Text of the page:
When is the best time to start orthodontic treatment?

A very common question we are asked often is, what is not too young or when is the best time to start treatments?  The easiest way to measure is after your child has lost their primary teeth and the permanent teeth are growing in.  This is when many of the indicators present themselves.  It may be a lack of jaw space which could lead to overcrowding teeth.  This often results in an overbite or cross bite, resulting in a malocclusion.

Age seven is generally a good age to visit an orthodontist.  It is typically a good age to spot indicators of what you may anticipate when the rest of the permanent teeth finally start to erupt through the gums.  It is at this age which children are on the cusp of losing those baby teeth and permanent teeth are taking over. Although all baby teeth may not be gone, at this age an orthodontist can often gauge the need for further care.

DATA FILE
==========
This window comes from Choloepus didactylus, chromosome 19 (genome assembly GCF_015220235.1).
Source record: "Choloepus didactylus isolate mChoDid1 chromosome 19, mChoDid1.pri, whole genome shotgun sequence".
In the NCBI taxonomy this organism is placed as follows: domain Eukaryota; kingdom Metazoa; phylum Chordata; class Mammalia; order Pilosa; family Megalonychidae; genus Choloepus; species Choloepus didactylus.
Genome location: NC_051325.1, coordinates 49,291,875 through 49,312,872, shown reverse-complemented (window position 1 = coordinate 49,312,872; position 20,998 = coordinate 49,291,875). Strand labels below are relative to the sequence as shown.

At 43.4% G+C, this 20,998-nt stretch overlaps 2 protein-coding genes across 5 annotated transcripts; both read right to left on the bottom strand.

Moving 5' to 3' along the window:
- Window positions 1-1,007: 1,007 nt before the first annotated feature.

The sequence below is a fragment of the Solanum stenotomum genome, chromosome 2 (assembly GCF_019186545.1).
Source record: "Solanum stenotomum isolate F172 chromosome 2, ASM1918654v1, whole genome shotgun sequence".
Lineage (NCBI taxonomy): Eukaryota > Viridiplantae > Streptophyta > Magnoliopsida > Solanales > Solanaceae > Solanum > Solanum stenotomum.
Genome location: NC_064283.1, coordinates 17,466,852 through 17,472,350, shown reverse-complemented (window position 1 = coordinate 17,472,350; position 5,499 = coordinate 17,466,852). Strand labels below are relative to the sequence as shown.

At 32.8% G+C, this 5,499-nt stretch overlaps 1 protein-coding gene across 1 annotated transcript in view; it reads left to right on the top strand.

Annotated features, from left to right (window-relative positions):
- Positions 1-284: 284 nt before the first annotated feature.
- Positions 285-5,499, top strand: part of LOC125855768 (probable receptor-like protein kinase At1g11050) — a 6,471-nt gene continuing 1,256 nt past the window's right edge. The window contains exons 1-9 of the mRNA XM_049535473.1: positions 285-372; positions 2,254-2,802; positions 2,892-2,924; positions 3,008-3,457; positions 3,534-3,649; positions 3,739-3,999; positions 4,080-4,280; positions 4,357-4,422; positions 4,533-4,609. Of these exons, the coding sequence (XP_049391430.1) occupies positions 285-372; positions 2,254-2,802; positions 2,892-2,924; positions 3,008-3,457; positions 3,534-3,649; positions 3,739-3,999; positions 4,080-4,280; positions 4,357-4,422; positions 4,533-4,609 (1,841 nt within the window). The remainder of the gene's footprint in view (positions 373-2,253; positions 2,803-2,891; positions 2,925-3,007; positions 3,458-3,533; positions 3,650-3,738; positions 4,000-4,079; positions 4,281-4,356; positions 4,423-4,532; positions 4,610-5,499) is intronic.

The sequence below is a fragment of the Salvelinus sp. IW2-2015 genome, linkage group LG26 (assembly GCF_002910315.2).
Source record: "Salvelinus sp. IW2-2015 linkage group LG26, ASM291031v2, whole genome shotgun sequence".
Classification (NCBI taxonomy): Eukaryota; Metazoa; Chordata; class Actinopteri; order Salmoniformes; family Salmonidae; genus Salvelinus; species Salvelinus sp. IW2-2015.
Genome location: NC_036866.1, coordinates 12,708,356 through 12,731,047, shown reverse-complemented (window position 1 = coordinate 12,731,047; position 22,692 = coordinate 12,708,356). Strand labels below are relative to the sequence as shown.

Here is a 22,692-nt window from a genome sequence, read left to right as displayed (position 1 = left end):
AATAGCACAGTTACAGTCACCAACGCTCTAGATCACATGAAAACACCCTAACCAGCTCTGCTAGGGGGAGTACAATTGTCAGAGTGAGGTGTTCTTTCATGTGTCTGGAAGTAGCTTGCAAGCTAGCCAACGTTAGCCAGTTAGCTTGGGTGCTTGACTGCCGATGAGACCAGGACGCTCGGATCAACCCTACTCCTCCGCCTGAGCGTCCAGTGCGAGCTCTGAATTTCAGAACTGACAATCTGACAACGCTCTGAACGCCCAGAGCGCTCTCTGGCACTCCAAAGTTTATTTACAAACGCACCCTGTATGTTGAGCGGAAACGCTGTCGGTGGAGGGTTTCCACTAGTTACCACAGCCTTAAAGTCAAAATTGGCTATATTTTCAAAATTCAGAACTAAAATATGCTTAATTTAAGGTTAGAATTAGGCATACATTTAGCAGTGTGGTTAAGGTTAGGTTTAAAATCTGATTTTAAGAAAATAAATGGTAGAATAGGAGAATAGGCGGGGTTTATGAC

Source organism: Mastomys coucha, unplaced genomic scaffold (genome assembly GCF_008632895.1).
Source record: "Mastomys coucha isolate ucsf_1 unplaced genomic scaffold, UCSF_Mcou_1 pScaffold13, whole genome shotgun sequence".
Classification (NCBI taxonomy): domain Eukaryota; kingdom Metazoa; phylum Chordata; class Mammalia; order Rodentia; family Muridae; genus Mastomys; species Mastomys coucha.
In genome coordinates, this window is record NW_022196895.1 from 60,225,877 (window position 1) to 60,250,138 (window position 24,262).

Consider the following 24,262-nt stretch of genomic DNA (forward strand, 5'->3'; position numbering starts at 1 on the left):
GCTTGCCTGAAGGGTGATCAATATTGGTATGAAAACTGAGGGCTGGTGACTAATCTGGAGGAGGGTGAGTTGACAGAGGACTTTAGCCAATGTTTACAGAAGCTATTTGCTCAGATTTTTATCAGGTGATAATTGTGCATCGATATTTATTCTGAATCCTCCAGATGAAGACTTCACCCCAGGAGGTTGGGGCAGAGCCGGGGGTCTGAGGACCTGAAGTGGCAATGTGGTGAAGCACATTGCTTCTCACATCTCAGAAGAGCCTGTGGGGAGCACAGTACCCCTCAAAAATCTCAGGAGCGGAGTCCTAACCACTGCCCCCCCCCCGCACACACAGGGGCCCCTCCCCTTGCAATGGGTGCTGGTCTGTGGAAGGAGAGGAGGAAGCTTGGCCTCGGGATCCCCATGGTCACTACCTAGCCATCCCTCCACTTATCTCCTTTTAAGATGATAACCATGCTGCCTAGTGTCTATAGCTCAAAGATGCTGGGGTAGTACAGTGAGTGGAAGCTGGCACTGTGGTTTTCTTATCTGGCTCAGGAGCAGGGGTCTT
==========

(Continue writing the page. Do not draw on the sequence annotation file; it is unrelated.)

Once the need for braces has been determined, there are a few factors which come into play as to when is the best time to start treatment:

Although there is not a set age to get started, customarily treatment can start once the child has lost most of their baby teeth. This can be anywhere between ages eight to eleven.  While there may be initial discomfort, starting as early as possible, especially to correct a severe malocclusion, is best. An early start allows for correction while teeth and bones in gum tissue are still forming and growing. The older the patient, the longer it takes to shift teeth to their correct position. Therefore starting early can shorten the process.   The severity of the malocclusion may also dictate when to start the treatment and the type of orthodontics that are needed. If only moderate corrections are needed, waiting may be advised until more permanent teeth have come in.

Parents and caregivers can help by providing clues for the Orthodontist about needed treatment and when to get started.  Things like; if the patient sucks their thumb or fingers? Is there any difficulty in breathing or swallowing? Does the child breathe with their mouth open the majority of the time? Although Dr. Larson will often recognize these issues during a consultation, affirmation from the parent and commitment to pursue correction is vital.

A young child may not appreciate the reward of early intervention; however, the results will speak for themselves. Straight teeth will provide the basis for excellent oral health while the aesthetic value will lead to a lifetime of beautiful smiles.  Contact Dr. Larson by calling (405) 378-4774 to schedule an appointment today.